Gird your inboxes. A vote by the Federal Election Commission on Thursday indicates that more political spam emails may be coming for Gmail users.
In a 4-1 vote, the FEC voted to approve an advisory opinion on Google’s proposed new pilot program for the 2022 election cycle that would keep campaign emails out of users’ spam folders. Back in July, Google asked the commission whether the pilot was legal or whether it would be considered an in-kind contribution, which refers to gifts of goods or services given to campaigns. In its advisory opinion, the FEC stated that the pilot would not break any laws.
This does not mean that Google will go forward with the pilot program, which is directed at authorized candidate committees, political party committees, and leadership political action committees. The company has not announced its decision yet, but it will at least know that it is not doing anything illegal if it implements the changes. Google spokesperson José Castañeda told Gizmodo in an email on Thursday that the company appreciated the FEC’s speedy review of its request.
If Google does decide to put the pilot program in place, that doesn’t mean that users have no way to send political emails to spam. Rather, users will have to mark these political emails as spam upon receiving a first or subsequent email, Google explained.
News of the FEC’s decision will most likely be celebrated by Republicans, who saw red and cried “Big Tech Bias” when a March study from researchers at North Carolina State University found that Gmail marked 59.3% more emails from the right as spam compared to candidates from the left. In response, Republicans introduced a bill seeking to ban email providers from marking emails consumers elected to receive as spam.
However, as reported by the Washington Postauthors of the study cited by outraged Republicans state that politicians are cherry picking results and misrepresenting their findings. Muhammad Shahzad, one of the study’s lead authors, told the Post that Gmail’s spam filters demonstrated bias in their “default behavior” with newly created email accounts. However, once the researchers simulated user preferences by marking some emails as spam and leaving others in the inbox, Gmail’s spam filters adapted.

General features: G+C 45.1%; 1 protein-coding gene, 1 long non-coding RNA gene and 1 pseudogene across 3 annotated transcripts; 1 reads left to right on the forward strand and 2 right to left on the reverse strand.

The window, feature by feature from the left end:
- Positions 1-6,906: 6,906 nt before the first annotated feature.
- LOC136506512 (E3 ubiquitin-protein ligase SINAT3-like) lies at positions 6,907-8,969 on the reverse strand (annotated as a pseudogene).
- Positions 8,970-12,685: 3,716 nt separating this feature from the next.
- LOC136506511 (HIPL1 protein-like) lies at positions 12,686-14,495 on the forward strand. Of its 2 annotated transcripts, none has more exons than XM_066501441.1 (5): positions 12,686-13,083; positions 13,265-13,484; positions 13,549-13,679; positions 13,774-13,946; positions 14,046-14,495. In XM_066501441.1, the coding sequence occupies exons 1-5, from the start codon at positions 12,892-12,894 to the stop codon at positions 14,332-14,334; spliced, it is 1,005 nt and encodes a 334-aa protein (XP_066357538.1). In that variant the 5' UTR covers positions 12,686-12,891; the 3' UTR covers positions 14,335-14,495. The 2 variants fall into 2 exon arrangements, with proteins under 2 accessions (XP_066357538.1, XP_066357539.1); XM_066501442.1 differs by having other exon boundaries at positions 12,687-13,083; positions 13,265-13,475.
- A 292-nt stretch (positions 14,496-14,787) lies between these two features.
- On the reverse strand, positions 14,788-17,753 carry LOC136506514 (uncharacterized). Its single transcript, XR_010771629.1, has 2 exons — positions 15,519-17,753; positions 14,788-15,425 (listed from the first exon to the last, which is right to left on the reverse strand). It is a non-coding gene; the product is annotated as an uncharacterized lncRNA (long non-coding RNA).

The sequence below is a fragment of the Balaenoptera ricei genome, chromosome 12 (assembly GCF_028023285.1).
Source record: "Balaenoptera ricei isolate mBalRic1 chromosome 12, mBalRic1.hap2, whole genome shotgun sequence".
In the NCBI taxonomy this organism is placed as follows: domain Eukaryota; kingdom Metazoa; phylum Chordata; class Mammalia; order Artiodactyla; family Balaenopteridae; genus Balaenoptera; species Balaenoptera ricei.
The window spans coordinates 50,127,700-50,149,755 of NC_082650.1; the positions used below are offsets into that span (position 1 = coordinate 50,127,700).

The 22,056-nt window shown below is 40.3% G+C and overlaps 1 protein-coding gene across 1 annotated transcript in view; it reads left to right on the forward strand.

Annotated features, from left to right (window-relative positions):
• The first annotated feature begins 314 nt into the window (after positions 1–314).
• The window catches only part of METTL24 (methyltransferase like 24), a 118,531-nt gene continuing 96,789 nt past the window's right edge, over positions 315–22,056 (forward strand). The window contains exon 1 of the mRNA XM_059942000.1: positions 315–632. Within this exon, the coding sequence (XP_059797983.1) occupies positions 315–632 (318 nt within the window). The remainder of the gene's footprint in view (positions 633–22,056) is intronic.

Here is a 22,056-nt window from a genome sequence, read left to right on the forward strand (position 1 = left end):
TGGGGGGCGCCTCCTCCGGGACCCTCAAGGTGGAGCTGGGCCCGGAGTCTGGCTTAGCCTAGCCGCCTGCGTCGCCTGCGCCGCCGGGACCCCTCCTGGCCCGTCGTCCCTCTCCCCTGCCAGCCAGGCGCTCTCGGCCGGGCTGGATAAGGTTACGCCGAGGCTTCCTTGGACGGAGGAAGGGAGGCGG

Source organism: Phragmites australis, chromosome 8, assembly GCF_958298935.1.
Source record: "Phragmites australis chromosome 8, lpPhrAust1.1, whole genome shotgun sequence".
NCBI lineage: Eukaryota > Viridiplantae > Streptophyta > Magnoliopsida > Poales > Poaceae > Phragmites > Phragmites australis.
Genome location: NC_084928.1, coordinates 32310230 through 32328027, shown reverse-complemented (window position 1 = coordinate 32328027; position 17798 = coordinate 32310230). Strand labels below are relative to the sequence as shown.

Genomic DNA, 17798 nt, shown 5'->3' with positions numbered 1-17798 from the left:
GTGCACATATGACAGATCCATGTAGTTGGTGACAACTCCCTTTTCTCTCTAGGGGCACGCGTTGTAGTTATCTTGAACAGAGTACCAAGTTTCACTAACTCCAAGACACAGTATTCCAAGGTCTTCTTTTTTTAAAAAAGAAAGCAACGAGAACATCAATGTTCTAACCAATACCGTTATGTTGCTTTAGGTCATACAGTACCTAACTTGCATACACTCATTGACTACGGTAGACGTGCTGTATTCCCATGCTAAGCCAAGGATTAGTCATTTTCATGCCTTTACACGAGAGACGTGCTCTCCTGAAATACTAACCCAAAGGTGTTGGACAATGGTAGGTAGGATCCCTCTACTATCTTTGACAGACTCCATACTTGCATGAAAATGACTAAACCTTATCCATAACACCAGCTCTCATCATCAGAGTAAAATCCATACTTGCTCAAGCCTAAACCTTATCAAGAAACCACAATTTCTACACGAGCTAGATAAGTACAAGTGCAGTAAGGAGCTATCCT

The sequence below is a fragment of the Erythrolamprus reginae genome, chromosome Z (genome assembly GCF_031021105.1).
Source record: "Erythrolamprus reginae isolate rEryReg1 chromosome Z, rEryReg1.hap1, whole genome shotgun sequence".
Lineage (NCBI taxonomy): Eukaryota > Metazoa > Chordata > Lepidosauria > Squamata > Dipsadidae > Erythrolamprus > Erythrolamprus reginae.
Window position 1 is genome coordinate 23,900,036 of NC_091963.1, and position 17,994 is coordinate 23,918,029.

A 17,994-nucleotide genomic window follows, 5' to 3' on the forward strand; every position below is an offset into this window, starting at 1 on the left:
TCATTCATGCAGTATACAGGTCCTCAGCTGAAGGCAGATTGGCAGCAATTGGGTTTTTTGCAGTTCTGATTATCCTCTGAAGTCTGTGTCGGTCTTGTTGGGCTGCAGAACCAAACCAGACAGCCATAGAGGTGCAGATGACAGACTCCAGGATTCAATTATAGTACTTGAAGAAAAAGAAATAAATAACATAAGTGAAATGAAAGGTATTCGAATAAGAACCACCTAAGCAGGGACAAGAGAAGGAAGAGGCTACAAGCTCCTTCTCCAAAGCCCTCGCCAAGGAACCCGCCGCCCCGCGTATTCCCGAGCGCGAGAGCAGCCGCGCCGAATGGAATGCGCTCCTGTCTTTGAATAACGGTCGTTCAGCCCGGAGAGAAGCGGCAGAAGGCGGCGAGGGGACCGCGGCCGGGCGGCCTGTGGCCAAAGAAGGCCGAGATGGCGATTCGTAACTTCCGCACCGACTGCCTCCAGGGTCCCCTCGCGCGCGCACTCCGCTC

“What we saw was after they were used, the biases in Gmail almost disappeared, but in Outlook and Yahoo they did not,” Shahzad, an associate professor at North Carolina State University, said.
Google, for its part, claims the study has major flaws and states that Gmail does not have a political bias when it comes to spam.
On the user side, news of the FEC’s decision was not celebrated. More than 2,500 comments on the agency’s site poured in, with many fuming about the proposed pilot.
“Swamp my inbox with political spam if you want me to switch to my Yahoo account full time. I’m not married to your service,” reads a comment from Thomas Beard from July 11.
Another commenter by the name of Kathryn Workman said they were opposed to the pilot and pointed out that they are already “inundated with unwanted emails, many of them political.” Workman added that they do not want more emails from political individuals and entities that they consider disturbing.
“I am very literate and read political information daily. If I want additional information, I contact or sign up for emails from the sources I want,” Workman said.
Castañeda said Google will now “reflect on the positive and negative feedback received during the public comment period,” he said.
“Our goal during this pilot program is to assess alternative ways of addressing concerns from bulk senders, while giving users clear controls over their inboxes to minimize unwanted email,” Castañeda said. “We will continue to monitor feedback as the pilot rolls out to ensure it is meeting its goals.”